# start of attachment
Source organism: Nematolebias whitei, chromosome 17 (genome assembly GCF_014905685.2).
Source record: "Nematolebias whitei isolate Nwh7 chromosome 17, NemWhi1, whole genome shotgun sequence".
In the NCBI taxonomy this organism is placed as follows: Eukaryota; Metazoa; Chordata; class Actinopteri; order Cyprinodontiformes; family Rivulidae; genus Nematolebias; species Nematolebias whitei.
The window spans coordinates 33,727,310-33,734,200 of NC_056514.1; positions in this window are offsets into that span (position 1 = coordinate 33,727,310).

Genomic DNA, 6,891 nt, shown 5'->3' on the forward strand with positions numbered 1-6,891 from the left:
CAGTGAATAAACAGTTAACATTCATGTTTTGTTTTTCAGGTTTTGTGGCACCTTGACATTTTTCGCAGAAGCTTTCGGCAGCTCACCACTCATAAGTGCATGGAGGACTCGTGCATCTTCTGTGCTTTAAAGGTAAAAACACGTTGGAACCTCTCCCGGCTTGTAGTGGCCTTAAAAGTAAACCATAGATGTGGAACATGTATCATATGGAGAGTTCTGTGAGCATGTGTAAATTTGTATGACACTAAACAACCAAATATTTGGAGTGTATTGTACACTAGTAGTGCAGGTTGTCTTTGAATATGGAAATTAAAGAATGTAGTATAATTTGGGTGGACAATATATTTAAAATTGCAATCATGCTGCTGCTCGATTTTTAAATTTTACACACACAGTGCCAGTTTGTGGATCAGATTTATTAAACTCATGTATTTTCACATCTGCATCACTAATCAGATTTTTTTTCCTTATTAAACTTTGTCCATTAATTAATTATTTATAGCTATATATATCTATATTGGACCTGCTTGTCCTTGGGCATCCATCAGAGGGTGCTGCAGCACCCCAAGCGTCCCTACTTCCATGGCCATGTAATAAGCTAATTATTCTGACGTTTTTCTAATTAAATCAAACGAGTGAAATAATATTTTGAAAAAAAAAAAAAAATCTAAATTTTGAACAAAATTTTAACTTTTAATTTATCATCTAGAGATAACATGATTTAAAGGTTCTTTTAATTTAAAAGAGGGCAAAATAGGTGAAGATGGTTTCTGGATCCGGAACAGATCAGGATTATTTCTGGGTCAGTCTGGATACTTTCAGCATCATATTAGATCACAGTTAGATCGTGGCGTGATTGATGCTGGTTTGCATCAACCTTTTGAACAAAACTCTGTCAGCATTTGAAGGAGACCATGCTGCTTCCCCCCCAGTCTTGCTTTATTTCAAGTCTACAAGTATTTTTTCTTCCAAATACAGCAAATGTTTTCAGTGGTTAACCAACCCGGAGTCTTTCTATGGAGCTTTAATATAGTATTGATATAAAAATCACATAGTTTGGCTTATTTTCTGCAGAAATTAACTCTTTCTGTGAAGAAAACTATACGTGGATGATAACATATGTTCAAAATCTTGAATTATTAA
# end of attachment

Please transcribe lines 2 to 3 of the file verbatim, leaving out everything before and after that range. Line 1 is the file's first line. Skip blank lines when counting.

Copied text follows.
Source record: "Nematolebias whitei isolate Nwh7 chromosome 17, NemWhi1, whole genome shotgun sequence".
In the NCBI taxonomy this organism is placed as follows: Eukaryota; Metazoa; Chordata; class Actinopteri; order Cyprinodontiformes; family Rivulidae; genus Nematolebias; species Nematolebias whitei.